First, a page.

Kevin M (21ca15)

  26. I think I just read chuck and nancy can’t believe SCOTUS is allowing Trump to steal money from the Military. First time they ever cared about Military funding.

    mg (8cbc69)

  27. 1. “Among the reasons … the plaintiffs have no cause of action….”

    2. The stay is in place until disposition of the government’s appeal in the Ninth Circuit, or until disposition of the government’s cert petition if it loses in the Ninth Circuit, or until final judgment by the Supreme Court after granting cert, whichever comes last.

    TL;DR The Supreme Court thinks the lawsuit is frivolous but it will let it go through the channels as long as the government is not harmed by some stupid preliminary injunction.

    It is a YUGE win.

    nk (dbc370)

  28. Beyer is just playing his usual games. What’s astounding is that the 4 liberal justices would deny the POTUS the right to start building a border wall because of a Federal District Court ruling. But then this is no more outrageous than deciding the US can’t put a question about Citizenship on the Census, or saying – in clear violation of the Congress intent – that Trump couldn’t bar certain foreign nationals from getting Visa’s.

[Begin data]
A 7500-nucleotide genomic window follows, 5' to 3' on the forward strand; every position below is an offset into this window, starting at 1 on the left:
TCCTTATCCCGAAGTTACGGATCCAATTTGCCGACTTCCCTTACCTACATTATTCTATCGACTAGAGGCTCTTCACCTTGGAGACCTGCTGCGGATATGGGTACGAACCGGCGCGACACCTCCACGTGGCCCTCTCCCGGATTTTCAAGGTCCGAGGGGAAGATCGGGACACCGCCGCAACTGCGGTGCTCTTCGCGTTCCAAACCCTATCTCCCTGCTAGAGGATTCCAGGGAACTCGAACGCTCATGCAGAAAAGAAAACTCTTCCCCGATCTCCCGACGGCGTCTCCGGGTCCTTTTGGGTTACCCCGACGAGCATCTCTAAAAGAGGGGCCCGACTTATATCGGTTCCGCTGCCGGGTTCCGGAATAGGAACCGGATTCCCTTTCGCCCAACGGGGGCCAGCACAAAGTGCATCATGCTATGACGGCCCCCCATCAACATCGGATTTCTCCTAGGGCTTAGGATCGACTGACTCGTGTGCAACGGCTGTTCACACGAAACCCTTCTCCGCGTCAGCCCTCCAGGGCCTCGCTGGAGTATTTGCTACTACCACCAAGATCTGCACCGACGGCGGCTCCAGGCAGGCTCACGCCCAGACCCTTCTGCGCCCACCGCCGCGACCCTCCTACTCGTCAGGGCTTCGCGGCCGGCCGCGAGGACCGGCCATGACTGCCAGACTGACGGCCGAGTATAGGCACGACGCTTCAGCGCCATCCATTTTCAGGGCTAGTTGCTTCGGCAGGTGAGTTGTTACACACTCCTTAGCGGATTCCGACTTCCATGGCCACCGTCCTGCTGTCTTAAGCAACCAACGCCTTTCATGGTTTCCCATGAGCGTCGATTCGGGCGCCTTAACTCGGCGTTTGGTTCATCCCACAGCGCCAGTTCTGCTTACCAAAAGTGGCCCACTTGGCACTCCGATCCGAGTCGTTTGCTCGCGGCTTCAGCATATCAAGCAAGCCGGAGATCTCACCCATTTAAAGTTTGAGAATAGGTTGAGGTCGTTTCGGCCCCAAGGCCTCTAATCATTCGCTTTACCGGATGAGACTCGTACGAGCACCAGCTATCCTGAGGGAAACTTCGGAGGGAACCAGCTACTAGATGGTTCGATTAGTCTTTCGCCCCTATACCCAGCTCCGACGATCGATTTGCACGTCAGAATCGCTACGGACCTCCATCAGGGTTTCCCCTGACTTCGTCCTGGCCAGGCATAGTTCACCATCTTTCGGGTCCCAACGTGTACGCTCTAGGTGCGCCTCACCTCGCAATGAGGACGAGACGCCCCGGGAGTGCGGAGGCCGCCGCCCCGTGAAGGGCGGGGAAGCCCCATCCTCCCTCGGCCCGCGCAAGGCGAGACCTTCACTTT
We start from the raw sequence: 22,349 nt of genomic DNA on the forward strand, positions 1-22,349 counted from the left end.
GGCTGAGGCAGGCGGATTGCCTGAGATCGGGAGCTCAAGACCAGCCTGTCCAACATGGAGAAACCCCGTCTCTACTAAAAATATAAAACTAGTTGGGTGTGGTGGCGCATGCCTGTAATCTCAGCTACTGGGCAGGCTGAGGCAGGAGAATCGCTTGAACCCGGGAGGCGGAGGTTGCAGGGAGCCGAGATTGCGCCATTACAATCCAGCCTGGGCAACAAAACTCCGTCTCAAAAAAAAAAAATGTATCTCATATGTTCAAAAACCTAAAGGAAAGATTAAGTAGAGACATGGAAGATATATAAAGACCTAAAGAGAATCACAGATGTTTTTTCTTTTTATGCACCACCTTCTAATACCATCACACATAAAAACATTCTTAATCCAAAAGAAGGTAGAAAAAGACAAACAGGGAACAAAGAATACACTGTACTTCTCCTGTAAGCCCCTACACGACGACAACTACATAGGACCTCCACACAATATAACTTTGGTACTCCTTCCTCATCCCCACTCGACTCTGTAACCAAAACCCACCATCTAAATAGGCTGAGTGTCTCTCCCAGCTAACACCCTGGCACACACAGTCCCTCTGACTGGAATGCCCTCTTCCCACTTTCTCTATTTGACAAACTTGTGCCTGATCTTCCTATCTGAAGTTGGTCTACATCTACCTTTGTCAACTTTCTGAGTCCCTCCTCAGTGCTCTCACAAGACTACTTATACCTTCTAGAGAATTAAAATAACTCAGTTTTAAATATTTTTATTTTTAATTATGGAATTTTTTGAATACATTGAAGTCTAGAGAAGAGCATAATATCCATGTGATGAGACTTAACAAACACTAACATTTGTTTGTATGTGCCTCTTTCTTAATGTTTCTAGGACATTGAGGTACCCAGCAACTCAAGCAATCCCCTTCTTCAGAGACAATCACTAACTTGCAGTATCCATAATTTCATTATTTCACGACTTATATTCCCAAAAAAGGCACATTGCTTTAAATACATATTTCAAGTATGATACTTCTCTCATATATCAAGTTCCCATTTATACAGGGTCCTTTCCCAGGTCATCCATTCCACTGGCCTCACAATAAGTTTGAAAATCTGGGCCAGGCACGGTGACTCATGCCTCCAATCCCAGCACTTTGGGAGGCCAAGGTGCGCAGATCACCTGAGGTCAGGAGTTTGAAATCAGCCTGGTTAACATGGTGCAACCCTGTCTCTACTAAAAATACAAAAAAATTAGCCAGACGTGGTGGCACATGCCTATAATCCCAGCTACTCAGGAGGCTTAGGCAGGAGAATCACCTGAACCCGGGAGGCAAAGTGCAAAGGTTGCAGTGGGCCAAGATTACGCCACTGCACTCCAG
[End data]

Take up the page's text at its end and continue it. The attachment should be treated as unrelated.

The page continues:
Roberts is looking more and more like a clown, unwilling to rein in his politicized Left-wing judges who want to rule against everything and everything Trump does and act like an un-elected Dictators. Of course, the founding fathers NEVER imagined that the two elected branches of Government would tamely submit to the un-elected 3rd Branch ruling over them.

    rcocean (1a839e)

  29. In a power struggle between congress/POTUS and Congress and the judiciary the first two have ALL the power under the Constitution. The Appeal and District Courts only exist at the will of Congress and what they can rule on is decided by Congress. The SCOTUS can be “packed” anytime Congress wishes. And they control the purse strings and can bribe or threaten the Judges with Retirement packages or salary cuts.